The Thermals - More Parts Per Million (Cover Artwork)
Staff Review

The Thermals

The Thermals: More Parts Per Million

More Parts Per Million (2003)

Sub Pop


3
I figured it out. I have a theory. It was a few years ago now that a massive convergence of musicians occurred, a secretive well-hidden underground meeting in an undisclosed location, somewhere, anywhere–probably in or around the New York or Tri-State area. There, a coalition formed with th...

I figured it out. I have a theory. It was a few years ago now that a massive convergence of musicians occurred, a secretive well-hidden underground meeting in an undisclosed location, somewhere, anywhere–probably in or around the New York or Tri-State area. There, a coalition formed with the plan to change rock and roll. To bring it back to how it used to be. And though evidence of such a meeting has never been uncovered, to this reviewer, this hypothesis, this theory, is the only way to explain the current rock offerings. Suddenly, as if rap-rock had never existed, lo-fi throwback 60s-esque driving rock began to overtake the airwaves. The Hives and The White Stripes both found mainstream success after years in the underground. The Strokes and The Vines both scored a major hit with their debut albums, and the former effectively commandeered the New York rock scene. Enter a west coast offering, Portland's, The Thermals. (Yes, another "the"‚?¶hell, why not?). With The Thermal's debut album, More Parts Per Million released on Sub-Pop Records, we have yet another lo-fi rock offering. Only this time, The Thermals describe themselves as "no-fi" with a real "d.i.y." (do-it-yourself) ethic. You know, for street credibility.

Singer/songwriter Hutch Harris recorded More Parts Per Million in his one bedroom house on a four-track. It sounds like it. Distorted vocals, distorted guitars, distorted bass, distorted drums, distorted everything. The vocals, especially, sound like they were recorded on a Playschool tape recorder with a plastic echoing Playschool microphone. Musically, The Thermal's are doing pretty much everything similar to their New York rock brethren. They sound mostly like a poorly recorded live Strokes mp3. We've heard this all before–first in the 1960s, now in all of the other similar bands out there.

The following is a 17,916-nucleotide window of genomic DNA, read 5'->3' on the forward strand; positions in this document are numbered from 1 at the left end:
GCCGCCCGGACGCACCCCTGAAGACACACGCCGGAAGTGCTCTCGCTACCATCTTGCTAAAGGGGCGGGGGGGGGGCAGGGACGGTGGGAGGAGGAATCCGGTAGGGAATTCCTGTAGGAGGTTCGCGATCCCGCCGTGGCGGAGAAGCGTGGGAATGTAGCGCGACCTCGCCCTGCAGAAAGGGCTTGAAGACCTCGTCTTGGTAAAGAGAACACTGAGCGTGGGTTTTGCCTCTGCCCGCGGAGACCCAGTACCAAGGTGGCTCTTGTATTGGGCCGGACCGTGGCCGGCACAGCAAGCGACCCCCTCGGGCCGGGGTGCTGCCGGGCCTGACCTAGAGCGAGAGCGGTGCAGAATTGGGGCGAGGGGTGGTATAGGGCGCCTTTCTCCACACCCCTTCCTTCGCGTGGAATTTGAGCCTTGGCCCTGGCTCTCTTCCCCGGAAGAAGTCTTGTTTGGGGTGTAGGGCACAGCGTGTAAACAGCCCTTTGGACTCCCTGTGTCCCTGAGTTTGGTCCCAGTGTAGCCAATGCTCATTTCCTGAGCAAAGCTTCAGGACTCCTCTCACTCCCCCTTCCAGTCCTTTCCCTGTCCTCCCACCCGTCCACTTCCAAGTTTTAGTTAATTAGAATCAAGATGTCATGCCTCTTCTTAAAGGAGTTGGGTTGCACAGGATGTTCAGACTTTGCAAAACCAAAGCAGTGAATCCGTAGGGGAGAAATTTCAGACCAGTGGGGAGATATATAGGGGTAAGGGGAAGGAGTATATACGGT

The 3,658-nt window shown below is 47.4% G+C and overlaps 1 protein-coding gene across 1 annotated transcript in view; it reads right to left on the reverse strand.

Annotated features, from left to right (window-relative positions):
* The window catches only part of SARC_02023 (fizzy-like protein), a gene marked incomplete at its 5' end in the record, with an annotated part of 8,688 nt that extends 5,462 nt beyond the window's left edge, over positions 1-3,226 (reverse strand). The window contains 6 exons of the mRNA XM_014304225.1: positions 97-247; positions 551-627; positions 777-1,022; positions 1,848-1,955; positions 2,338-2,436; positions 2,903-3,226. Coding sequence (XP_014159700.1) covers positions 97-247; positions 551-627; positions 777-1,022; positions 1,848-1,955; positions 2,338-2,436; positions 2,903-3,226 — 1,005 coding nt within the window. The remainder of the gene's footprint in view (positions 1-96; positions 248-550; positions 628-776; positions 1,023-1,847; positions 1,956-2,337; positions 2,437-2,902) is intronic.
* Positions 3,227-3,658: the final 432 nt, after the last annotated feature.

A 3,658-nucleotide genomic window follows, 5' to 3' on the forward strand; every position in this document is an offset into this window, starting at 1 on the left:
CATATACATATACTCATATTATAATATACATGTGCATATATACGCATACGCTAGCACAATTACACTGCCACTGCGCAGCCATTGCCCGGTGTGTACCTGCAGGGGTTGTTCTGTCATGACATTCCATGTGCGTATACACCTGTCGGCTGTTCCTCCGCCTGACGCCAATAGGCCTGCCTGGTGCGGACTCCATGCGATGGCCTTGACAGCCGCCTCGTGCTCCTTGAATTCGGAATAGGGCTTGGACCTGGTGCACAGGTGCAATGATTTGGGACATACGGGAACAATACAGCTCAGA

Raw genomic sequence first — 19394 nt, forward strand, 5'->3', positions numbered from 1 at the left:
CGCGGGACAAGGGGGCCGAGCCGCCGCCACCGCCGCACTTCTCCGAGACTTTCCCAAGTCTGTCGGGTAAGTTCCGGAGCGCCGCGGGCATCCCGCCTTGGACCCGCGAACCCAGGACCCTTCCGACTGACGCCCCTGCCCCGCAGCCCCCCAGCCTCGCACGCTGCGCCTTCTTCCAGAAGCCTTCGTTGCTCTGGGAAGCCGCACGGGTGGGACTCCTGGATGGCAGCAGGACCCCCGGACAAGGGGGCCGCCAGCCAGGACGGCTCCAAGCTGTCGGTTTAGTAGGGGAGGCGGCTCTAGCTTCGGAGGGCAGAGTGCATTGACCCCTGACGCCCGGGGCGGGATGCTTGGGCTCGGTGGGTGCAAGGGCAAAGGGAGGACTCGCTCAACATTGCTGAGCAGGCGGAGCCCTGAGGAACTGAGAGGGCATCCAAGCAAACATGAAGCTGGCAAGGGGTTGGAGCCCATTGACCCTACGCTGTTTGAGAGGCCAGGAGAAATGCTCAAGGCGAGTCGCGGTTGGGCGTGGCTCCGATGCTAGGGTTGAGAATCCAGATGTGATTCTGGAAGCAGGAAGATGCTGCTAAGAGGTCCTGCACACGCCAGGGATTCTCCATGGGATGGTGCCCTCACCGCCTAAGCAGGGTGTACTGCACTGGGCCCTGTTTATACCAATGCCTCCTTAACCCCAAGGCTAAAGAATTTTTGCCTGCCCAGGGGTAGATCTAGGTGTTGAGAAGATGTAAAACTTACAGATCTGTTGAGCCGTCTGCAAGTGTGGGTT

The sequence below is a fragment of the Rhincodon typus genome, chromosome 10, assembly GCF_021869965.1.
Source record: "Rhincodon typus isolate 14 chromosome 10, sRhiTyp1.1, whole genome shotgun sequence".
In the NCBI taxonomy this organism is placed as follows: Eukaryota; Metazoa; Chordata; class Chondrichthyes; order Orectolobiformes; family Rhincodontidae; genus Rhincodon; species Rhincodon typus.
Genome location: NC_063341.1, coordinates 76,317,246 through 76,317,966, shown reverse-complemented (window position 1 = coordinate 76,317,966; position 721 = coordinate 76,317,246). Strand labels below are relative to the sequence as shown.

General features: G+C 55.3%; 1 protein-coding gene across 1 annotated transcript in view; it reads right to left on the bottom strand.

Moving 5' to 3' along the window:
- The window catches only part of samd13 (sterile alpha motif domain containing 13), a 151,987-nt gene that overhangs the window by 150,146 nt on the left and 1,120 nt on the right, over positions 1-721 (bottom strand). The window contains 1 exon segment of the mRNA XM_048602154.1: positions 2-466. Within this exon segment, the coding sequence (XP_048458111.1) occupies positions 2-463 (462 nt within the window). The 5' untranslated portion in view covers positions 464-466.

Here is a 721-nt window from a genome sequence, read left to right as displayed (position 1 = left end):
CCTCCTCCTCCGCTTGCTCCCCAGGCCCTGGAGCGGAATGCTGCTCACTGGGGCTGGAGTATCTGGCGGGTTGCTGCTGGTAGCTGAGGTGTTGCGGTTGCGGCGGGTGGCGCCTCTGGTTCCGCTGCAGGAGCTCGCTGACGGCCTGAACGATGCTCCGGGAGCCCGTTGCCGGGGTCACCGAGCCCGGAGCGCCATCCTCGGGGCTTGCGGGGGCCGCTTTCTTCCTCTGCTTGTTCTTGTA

The Thermals succeed in having some really catch hooks, and I suppose that's really what this type of rock is about. Lyrically they score about average. There is a reliance on much-repeated choruses. Every song sounds similar musically, though through that verbal repetition like, "On Your Breath/On your flesh/On line, On time," in song "Out of the Old and the Thin." So there are some distinguishing attributes in the individual structures, though overall, most everything is the same volume, tempo, and intensity.

In "Overgrown, Overblown!," the now standard style of driving guitar and syncopated drum beats are matched with Harris' sloppily annunciated, distorted vocals, "I see the fire/and it's faceless/I hope you cam here to embrace/and not escape it." The vocals here fade in and out, a power balance between grungy peaking guitars and Harris' wails. The recording takes as much prevalence as the music. A sequence from two of the last songs, "Back to Grey" to "Born Dead" is satisfying, with two of the catchiest offerings back to back.

The Thermals and their debut album More Parts Per Million are cashing in on a popular sound, and while the "no-fi" supposedly artistically credible recording and catchy hooks will certainly draw fans of the genre, I don't foresee this album making converts of the critics. And for a genre quickly becoming overcrowded, The Thermals sit on the fence with this average debut. It's better than some of the rest, but it's still a part of all of the rest. They face stiff competition. (Check out The Shins if you want something better). It has been reported that The Thermal's next album will be recorded in a more traditionally professional fashion. They had better hope this popular lo-fi garage nostalgic rock trend is still the hipster rage by then. It's beginning to all sound the same, and that's not conducive to a long shelf life.